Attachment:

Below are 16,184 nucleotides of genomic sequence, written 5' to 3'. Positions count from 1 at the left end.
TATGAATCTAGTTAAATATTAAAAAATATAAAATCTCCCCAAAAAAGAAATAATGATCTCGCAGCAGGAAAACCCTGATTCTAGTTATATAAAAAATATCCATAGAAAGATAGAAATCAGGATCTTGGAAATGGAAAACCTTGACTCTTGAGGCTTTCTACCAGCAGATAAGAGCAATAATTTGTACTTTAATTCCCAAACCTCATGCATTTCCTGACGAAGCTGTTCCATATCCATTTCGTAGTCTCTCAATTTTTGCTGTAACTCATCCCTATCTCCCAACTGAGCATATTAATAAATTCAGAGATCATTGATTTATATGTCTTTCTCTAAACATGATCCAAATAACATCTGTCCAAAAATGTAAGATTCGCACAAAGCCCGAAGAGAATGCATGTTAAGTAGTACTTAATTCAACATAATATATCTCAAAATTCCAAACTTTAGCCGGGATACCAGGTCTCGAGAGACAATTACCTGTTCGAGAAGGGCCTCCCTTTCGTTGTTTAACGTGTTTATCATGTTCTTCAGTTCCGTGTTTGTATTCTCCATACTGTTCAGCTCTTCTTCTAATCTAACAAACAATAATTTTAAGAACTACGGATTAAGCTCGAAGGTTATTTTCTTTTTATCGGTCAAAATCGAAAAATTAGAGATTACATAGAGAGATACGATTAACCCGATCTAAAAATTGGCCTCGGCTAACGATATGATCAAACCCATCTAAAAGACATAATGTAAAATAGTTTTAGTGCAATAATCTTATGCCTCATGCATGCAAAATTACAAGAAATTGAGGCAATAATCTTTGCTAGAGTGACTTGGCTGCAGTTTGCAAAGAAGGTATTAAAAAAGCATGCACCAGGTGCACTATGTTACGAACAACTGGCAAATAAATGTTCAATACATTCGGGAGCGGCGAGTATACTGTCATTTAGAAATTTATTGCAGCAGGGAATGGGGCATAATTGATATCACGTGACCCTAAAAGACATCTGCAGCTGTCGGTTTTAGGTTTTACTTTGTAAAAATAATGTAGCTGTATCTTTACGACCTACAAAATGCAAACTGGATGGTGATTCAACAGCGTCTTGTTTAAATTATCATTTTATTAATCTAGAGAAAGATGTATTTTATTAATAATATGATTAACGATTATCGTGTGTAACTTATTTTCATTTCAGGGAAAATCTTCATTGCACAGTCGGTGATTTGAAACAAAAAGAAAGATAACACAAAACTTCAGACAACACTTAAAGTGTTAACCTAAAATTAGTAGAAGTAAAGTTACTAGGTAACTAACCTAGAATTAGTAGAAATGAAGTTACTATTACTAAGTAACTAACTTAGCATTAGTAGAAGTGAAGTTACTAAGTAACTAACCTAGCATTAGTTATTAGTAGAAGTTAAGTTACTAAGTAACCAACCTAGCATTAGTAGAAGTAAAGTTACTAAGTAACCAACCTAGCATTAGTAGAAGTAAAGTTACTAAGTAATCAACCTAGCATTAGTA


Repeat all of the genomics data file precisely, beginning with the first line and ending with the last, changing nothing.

Below are 16,184 nucleotides of genomic sequence, written 5' to 3'. Positions count from 1 at the left end.
TATGAATCTAGTTAAATATTAAAAAATATAAAATCTCCCCAAAAAAGAAATAATGATCTCGCAGCAGGAAAACCCTGATTCTAGTTATATAAAAAATATCCATAGAAAGATAGAAATCAGGATCTTGGAAATGGAAAACCTTGACTCTTGAGGCTTTCTACCAGCAGATAAGAGCAATAATTTGTACTTTAATTCCCAAACCTCATGCATTTCCTGACGAAGCTGTTCCATATCCATTTCGTAGTCTCTCAATTTTTGCTGTAACTCATCCCTATCTCCCAACTGAGCATATTAATAAATTCAGAGATCATTGATTTATATGTCTTTCTCTAAACATGATCCAAATAACATCTGTCCAAAAATGTAAGATTCGCACAAAGCCCGAAGAGAATGCATGTTAAGTAGTACTTAATTCAACATAATATATCTCAAAATTCCAAACTTTAGCCGGGATACCAGGTCTCGAGAGACAATTACCTGTTCGAGAAGGGCCTCCCTTTCGTTGTTTAACGTGTTTATCATGTTCTTCAGTTCCGTGTTTGTATTCTCCATACTGTTCAGCTCTTCTTCTAATCTAACAAACAATAATTTTAAGAACTACGGATTAAGCTCGAAGGTTATTTTCTTTTTATCGGTCAAAATCGAAAAATTAGAGATTACATAGAGAGATACGATTAACCCGATCTAAAAATTGGCCTCGGCTAACGATATGATCAAACCCATCTAAAAGACATAATGTAAAATAGTTTTAGTGCAATAATCTTATGCCTCATGCATGCAAAATTACAAGAAATTGAGGCAATAATCTTTGCTAGAGTGACTTGGCTGCAGTTTGCAAAGAAGGTATTAAAAAAGCATGCACCAGGTGCACTATGTTACGAACAACTGGCAAATAAATGTTCAATACATTCGGGAGCGGCGAGTATACTGTCATTTAGAAATTTATTGCAGCAGGGAATGGGGCATAATTGATATCACGTGACCCTAAAAGACATCTGCAGCTGTCGGTTTTAGGTTTTACTTTGTAAAAATAATGTAGCTGTATCTTTACGACCTACAAAATGCAAACTGGATGGTGATTCAACAGCGTCTTGTTTAAATTATCATTTTATTAATCTAGAGAAAGATGTATTTTATTAATAATATGATTAACGATTATCGTGTGTAACTTATTTTCATTTCAGGGAAAATCTTCATTGCACAGTCGGTGATTTGAAACAAAAAGAAAGATAACACAAAACTTCAGACAACACTTAAAGTGTTAACCTAAAATTAGTAGAAGTAAAGTTACTAGGTAACTAACCTAGAATTAGTAGAAATGAAGTTACTATTACTAAGTAACTAACTTAGCATTAGTAGAAGTGAAGTTACTAAGTAACTAACCTAGCATTAGTTATTAGTAGAAGTTAAGTTACTAAGTAACCAACCTAGCATTAGTAGAAGTAAAGTTACTAAGTAACCAACCTAGCATTAGTAGAAGTAAAGTTACTAAGTAATCAACCTAGCATTAGTA